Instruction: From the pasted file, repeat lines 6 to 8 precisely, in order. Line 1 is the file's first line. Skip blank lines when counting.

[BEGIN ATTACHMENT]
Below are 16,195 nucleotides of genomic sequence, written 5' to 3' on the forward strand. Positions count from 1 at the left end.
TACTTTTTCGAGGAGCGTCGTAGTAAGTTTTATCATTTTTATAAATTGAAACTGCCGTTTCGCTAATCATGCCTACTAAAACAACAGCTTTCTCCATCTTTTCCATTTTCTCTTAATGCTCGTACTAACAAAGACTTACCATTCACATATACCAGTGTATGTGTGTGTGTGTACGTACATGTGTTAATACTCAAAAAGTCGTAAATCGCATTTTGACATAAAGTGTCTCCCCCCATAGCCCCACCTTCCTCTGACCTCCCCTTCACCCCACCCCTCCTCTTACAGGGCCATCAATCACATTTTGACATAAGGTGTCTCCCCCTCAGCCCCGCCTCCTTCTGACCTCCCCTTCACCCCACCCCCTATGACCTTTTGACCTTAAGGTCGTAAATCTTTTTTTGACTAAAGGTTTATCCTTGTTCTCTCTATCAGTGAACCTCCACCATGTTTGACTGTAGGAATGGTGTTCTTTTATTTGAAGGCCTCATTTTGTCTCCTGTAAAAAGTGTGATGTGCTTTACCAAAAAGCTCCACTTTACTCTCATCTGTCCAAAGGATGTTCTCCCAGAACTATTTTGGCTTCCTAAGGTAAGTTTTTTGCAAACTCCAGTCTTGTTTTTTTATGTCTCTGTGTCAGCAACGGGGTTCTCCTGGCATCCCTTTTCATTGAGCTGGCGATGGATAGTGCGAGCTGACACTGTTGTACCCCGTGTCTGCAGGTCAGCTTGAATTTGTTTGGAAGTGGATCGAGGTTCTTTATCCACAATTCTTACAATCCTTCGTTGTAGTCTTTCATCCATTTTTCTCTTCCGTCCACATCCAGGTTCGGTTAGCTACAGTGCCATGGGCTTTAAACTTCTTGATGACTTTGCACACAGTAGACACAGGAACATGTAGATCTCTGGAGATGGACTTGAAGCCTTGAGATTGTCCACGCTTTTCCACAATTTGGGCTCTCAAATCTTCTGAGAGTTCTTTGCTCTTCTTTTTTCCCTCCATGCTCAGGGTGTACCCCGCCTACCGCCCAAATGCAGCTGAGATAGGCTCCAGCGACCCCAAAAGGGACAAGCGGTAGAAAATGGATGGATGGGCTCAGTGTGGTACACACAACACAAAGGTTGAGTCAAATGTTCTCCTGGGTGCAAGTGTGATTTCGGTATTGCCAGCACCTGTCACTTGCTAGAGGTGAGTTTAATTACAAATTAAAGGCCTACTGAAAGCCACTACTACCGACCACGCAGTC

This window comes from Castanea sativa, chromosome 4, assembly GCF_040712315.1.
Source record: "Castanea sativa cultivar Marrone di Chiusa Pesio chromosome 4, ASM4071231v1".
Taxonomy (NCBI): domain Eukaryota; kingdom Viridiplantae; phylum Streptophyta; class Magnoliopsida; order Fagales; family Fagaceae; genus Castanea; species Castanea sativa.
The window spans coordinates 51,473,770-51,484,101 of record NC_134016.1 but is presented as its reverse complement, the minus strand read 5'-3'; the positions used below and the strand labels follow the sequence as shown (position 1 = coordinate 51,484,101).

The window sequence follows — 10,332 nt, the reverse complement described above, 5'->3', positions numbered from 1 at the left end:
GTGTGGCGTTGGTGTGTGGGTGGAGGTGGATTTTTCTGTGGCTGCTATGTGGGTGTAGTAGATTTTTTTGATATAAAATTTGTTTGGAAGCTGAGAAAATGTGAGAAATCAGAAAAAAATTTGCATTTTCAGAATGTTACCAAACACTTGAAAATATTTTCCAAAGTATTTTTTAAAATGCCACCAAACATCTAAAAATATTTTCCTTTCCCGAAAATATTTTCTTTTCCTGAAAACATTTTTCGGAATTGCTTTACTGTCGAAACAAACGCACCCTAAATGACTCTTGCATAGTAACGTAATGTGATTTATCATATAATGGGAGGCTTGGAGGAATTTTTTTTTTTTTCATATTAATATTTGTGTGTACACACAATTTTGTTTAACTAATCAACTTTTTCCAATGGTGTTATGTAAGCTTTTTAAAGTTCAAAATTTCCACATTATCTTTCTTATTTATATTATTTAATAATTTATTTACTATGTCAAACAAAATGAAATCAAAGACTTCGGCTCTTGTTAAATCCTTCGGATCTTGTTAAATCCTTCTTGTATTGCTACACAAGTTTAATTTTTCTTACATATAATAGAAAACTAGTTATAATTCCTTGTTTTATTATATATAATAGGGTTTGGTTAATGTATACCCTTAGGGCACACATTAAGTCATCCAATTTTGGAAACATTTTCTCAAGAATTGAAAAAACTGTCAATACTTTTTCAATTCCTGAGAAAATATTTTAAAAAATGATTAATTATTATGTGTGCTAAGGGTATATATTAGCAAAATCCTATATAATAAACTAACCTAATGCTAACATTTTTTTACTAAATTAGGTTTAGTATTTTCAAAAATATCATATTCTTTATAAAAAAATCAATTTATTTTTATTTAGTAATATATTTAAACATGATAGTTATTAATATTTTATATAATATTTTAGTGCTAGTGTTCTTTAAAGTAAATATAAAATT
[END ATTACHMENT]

The window spans coordinates 51,473,770-51,484,101 of record NC_134016.1 but is presented as its reverse complement, the minus strand read 5'-3'; the positions used below and the strand labels follow the sequence as shown (position 1 = coordinate 51,484,101).

The window sequence follows — 10,332 nt, the reverse complement described above, 5'->3', positions numbered from 1 at the left end:
GTGTGGCGTTGGTGTGTGGGTGGAGGTGGATTTTTCTGTGGCTGCTATGTGGGTGTAGTAGATTTTTTTGATATAAAATTTGTTTGGAAGCTGAGAAAATGTGAGAAATCAGAAAAAAATTTGCATTTTCAGAATGTTACCAAACACTTGAAAATATTTTCCAAAGTATTTTTTAAAATGCCACCAAACATCTAAAAATATTTTCCTTTCCCGAAAATATTTTCTTTTCCTGAAAACATTTTTCGGAATTGCTTTACTGTCGAAACAAACGCACCCTAAATGACTCTTGCATAGTAACGTAATGTGATTTATCATATAATGGGAGGCTTGGAGGAATTTTTTTTTTTTTCATATTAATATTTGTGTGTACACACAATTTTGTTTAACTAATCAACTTTTTCCAATGGTGTTATGTAAGCTTTTTAAAGTTCAAAATTTCCACATTATCTTTCTTATTTATATTATTTAATAATTTATTTACTATGTCAAACAAAATGAAATCAAAGACTTCGGCTCTTGTTAAATCCTTCGGATCTTGTTAAATCCTTCTTGTATTGCTACACAAGTTTAATTTTTCTTACATATAATAGAAAACTAGTTATAATTCCTTGTTTTATTATATATAATAGGGTTTGGTTAATGTATACCCTTAGGGCACACATTAAGTCATCCAATTTTGGAAACATTTTCTCAAGAATTGAAAAAACTGTCAATACTTTTTCAATTCCTGAGAAAATATTTTAAAAAATGATTAATTATTATGTGTGCTAAGGGTATATATTAGCAAAATCCTATATAATAAACTAACCTAATGCTAACATTTTTTTACTAAATTAGGTTTAGTATTTTCAAAAATATCATATTCTTTATAAAAAAATCAATTTATTTTTATTTAGTAATATATTTAAACATGATAGTTATTAATATTTTATATAATATTTTAGTGCTAGTGTTCTTTAAAGTAAATATAAAATT